“After today I’m really looking forward to going to the start one more time this season and hammering down,” Shiffrin said.

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Katie Ledecky beaten in NCAA Championships individual medley

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Katie Ledecky lost an NCAA Championships race for the first time in eight career finals, taking second in the 400-yard individual medley on Friday.

Stanford teammate Ella Eastin easily beat Ledecky by 3.69 seconds and grabbed the American and NCAA records from Ledecky, too. Eastin’s 3:54.60 is 1.93 seconds faster than Ledecky’s time from the Pac-12 Championships last month.

How did she do it?

“Honestly, I don’t know,” Eastin said on ESPNU. “I’ve built a lot of endurance this year, and it really showed.”

Eastin is decorated in her own right. She three-peated as NCAA 400-yard IM champion and held the American record in the event before Ledecky lowered it last month.

Eastin would have made the 2017 World Championships team had she not been disqualified for an illegal turn after finishing in second place at nationals.

Ledecky, a sophomore, has never contested the 400m IM at a U.S. Championships, Olympics or world championships, nor did she race the 400-yard IM at 2017 NCAAs. She raced the 400 IM instead of the 200 freestyle on Friday.

All of Ledecky’s races at major meets before Friday were in freestyle events. Her only defeat in a major international meet individual final was the 200m freestyle at 2017 Worlds.

Ledecky won five NCAA titles last year and the last two nights anchored the 800-yard freestyle relay and captured the 500-yard freestyle by eight seconds.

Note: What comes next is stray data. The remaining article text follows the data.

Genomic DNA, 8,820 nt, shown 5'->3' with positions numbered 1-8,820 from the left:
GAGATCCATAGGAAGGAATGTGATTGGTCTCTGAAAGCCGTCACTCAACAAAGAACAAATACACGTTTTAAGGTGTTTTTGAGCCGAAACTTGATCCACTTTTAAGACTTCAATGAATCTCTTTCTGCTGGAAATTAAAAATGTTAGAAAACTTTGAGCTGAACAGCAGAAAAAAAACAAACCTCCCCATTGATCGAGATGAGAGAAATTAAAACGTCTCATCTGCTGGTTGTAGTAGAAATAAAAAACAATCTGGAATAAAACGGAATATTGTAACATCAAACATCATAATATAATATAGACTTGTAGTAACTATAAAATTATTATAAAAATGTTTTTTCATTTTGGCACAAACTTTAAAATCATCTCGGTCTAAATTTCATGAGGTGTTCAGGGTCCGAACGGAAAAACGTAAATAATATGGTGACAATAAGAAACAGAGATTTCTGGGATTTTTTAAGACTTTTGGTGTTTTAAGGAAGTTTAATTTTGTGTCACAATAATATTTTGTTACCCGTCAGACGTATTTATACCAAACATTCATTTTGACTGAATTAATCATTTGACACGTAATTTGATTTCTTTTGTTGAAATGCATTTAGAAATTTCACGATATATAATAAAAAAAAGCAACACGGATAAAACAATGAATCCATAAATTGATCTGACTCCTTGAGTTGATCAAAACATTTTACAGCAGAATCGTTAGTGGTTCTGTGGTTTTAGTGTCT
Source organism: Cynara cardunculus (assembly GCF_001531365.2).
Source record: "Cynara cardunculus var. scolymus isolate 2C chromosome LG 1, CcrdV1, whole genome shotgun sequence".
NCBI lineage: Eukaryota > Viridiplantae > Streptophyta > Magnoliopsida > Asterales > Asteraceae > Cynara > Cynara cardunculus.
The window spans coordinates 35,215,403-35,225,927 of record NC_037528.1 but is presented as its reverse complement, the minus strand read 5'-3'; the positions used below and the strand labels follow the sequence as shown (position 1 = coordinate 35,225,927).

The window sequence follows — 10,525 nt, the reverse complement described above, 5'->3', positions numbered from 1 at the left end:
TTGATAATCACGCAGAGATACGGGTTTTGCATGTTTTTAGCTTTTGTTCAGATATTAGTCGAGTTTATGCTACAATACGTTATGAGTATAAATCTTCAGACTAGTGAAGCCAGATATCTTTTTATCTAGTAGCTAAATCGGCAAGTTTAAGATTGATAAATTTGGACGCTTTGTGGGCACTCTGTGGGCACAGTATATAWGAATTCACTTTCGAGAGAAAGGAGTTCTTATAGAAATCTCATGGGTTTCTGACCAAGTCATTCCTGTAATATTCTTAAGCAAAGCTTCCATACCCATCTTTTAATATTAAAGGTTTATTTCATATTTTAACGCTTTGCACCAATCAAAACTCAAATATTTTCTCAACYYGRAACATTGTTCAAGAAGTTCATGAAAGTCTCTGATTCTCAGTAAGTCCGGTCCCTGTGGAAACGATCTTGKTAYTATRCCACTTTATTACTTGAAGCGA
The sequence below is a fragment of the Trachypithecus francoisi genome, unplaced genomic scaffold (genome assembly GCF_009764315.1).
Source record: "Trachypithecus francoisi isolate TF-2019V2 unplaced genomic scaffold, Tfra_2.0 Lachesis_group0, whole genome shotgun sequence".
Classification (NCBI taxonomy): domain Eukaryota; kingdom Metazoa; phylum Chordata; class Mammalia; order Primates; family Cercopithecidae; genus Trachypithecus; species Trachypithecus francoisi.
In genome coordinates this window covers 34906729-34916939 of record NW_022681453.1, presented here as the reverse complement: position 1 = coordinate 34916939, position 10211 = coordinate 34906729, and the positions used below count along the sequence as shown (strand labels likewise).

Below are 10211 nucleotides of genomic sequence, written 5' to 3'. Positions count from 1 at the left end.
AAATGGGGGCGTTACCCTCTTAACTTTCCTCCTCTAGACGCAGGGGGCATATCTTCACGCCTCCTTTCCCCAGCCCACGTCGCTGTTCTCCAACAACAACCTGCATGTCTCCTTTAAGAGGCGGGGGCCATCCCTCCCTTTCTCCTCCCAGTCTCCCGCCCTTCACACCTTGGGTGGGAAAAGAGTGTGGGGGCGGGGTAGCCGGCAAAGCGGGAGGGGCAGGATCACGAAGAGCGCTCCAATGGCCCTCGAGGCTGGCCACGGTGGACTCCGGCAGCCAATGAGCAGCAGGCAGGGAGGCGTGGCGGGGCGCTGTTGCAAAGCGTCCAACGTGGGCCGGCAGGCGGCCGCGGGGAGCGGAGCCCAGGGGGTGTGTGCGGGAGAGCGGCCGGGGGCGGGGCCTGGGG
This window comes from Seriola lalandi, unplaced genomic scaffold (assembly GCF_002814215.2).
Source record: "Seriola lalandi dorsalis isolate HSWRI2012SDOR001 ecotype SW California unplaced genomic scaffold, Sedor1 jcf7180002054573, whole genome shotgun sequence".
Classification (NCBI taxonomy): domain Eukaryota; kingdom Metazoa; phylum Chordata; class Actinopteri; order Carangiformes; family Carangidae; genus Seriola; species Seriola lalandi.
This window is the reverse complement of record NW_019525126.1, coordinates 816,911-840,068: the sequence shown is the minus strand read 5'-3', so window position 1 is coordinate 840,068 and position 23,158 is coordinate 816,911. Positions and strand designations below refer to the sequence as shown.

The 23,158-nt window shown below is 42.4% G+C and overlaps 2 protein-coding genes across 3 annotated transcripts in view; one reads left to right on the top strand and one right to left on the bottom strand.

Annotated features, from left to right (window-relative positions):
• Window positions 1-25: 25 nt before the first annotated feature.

Meet results are here.

Later Friday, Lilly King of Indiana three-peated in the 100-yard breaststroke, breaking her American and NCAA records and winning in 56.25 seconds. King is also the Olympic and world champion in the 100m breast, plus the world-record holder.

“Always excited to get the record, but was really hoping to break 56 today,” King said.

Louisville’s Mallory Comerford became the second woman after Missy Franklin to break 1:40 in the 200-yard freestyle, winning in 1:39.80. Co-Olympic 100m free champ Simone Manuel of Stanford was third. Comerford and Ledecky tied for the 2017 NCAA 200 free title.

Stanford’s Ally Howe won the 100-yard backstroke in 49.70, one hundredth shy of her NCAA and American records. Olympic 100m backstroke silver medalist Kathleen Baker of Cal-Berkeley was third.

NCAAs conclude Saturday. Ledecky swims the 1,650-yard freestyle. She is the overwhelming favorite, having gone 35 seconds faster than anyone this season.

Ledecky hasn’t discussed with Stanford whether she will return for her junior season or turn pro, according to the school.